The first lady told students at Bell Multicultural High School that she wanted the U.S. to have the highest percentage of college graduates by 2020. Mrs. Obama also drew from her own experience as she encouraged students at the high school with a large immigrant population to attend college. She said neither of her parents went to college, but they had an "unwavering belief in the power of education." The first lady said she attended one of the best high schools in Chicago across town that required her to wake up at 6 a.m. and travel at least an hour on the bus. Mrs. Obama, who grew up in a working class family, went on to Princeton University and Harvard Law School. But not before facing discouragement as she applied to Princeton, an Ivy League university.
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Administrators must rise above Common Core controversy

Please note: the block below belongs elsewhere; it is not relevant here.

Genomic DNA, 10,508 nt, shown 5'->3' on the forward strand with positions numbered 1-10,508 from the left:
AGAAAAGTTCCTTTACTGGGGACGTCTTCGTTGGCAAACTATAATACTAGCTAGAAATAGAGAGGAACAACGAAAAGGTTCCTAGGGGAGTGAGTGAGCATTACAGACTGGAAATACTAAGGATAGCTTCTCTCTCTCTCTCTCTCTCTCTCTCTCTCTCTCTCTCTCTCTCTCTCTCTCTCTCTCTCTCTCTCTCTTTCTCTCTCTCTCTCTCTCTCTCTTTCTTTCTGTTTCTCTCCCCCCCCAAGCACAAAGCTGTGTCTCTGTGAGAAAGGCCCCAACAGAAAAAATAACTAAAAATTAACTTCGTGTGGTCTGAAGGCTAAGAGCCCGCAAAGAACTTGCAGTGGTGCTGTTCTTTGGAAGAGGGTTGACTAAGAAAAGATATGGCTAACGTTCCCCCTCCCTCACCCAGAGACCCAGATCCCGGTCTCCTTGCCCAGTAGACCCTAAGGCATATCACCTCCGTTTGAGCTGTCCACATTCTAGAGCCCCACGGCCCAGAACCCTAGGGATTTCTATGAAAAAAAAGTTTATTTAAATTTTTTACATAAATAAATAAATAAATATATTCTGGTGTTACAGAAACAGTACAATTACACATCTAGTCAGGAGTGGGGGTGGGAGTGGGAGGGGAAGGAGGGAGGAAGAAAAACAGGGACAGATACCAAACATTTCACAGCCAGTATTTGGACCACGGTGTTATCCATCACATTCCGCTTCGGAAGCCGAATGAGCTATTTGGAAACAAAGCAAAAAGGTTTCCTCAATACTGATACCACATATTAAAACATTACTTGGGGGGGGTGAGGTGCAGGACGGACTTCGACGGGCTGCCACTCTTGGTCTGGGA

District Administration Magazine
As widespread adoption of the Common Core State Standards moves ever closer, the initiative is coming under attack from both the left and right. But school district leaders must ignore the politics and focus on the practical realities of implementation: costs, technology and training, K12 leaders say.

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New Common Core resources for educators
eClassroom News
New resources released this month link Common Core-aligned curriculum with any school system’s assessment data, and what's more, these resources for educators are also 100 percent free. The resources, housed on Activate Instruction, are part of an open platform where educators can browse, search, rate, add, share and organize their favorite Common Core-aligned resources, and put them together in personalized playlists for students.